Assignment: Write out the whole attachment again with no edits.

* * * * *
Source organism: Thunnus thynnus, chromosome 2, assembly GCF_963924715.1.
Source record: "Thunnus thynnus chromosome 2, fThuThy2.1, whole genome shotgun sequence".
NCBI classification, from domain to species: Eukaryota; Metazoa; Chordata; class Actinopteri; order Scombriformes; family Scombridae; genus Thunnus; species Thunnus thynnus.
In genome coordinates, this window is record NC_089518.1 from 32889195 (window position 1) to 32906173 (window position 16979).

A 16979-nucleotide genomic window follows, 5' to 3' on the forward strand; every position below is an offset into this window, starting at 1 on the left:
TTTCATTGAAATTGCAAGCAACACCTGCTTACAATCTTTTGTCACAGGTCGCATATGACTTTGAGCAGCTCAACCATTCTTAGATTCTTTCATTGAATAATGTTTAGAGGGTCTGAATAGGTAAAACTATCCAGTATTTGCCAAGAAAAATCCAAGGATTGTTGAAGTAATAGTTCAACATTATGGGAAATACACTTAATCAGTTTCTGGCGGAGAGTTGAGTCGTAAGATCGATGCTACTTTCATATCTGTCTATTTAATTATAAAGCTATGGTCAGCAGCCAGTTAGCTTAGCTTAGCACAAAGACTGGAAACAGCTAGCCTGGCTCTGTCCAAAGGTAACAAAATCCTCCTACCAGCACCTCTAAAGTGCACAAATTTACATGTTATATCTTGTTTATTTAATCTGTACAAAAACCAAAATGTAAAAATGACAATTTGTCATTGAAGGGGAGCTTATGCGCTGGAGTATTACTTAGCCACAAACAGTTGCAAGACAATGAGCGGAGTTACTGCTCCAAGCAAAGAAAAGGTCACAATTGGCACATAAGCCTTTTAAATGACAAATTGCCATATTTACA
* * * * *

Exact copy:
Source organism: Thunnus thynnus, chromosome 2, assembly GCF_963924715.1.
Source record: "Thunnus thynnus chromosome 2, fThuThy2.1, whole genome shotgun sequence".
NCBI classification, from domain to species: Eukaryota; Metazoa; Chordata; class Actinopteri; order Scombriformes; family Scombridae; genus Thunnus; species Thunnus thynnus.
In genome coordinates, this window is record NC_089518.1 from 32889195 (window position 1) to 32906173 (window position 16979).

A 16979-nucleotide genomic window follows, 5' to 3' on the forward strand; every position below is an offset into this window, starting at 1 on the left:
TTTCATTGAAATTGCAAGCAACACCTGCTTACAATCTTTTGTCACAGGTCGCATATGACTTTGAGCAGCTCAACCATTCTTAGATTCTTTCATTGAATAATGTTTAGAGGGTCTGAATAGGTAAAACTATCCAGTATTTGCCAAGAAAAATCCAAGGATTGTTGAAGTAATAGTTCAACATTATGGGAAATACACTTAATCAGTTTCTGGCGGAGAGTTGAGTCGTAAGATCGATGCTACTTTCATATCTGTCTATTTAATTATAAAGCTATGGTCAGCAGCCAGTTAGCTTAGCTTAGCACAAAGACTGGAAACAGCTAGCCTGGCTCTGTCCAAAGGTAACAAAATCCTCCTACCAGCACCTCTAAAGTGCACAAATTTACATGTTATATCTTGTTTATTTAATCTGTACAAAAACCAAAATGTAAAAATGACAATTTGTCATTGAAGGGGAGCTTATGCGCTGGAGTATTACTTAGCCACAAACAGTTGCAAGACAATGAGCGGAGTTACTGCTCCAAGCAAAGAAAAGGTCACAATTGGCACATAAGCCTTTTAAATGACAAATTGCCATATTTACA